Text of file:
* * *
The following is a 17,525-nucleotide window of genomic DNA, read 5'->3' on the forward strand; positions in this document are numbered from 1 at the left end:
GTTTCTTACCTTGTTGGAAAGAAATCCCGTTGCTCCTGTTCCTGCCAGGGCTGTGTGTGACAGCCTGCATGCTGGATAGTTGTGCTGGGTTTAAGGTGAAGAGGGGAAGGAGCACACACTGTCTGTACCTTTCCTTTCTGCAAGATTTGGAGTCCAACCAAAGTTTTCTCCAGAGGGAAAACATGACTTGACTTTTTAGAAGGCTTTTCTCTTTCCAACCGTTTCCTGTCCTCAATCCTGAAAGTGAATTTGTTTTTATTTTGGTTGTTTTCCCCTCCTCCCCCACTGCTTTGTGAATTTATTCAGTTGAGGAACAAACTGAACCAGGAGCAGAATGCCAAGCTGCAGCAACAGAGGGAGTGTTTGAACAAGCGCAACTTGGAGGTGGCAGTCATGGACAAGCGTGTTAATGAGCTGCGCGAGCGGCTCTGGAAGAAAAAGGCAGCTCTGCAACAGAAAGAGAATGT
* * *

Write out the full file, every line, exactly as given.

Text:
The following is a 17,525-nucleotide window of genomic DNA, read 5'->3' on the forward strand; positions in this document are numbered from 1 at the left end:
GTTTCTTACCTTGTTGGAAAGAAATCCCGTTGCTCCTGTTCCTGCCAGGGCTGTGTGTGACAGCCTGCATGCTGGATAGTTGTGCTGGGTTTAAGGTGAAGAGGGGAAGGAGCACACACTGTCTGTACCTTTCCTTTCTGCAAGATTTGGAGTCCAACCAAAGTTTTCTCCAGAGGGAAAACATGACTTGACTTTTTAGAAGGCTTTTCTCTTTCCAACCGTTTCCTGTCCTCAATCCTGAAAGTGAATTTGTTTTTATTTTGGTTGTTTTCCCCTCCTCCCCCACTGCTTTGTGAATTTATTCAGTTGAGGAACAAACTGAACCAGGAGCAGAATGCCAAGCTGCAGCAACAGAGGGAGTGTTTGAACAAGCGCAACTTGGAGGTGGCAGTCATGGACAAGCGTGTTAATGAGCTGCGCGAGCGGCTCTGGAAGAAAAAGGCAGCTCTGCAACAGAAAGAGAATGT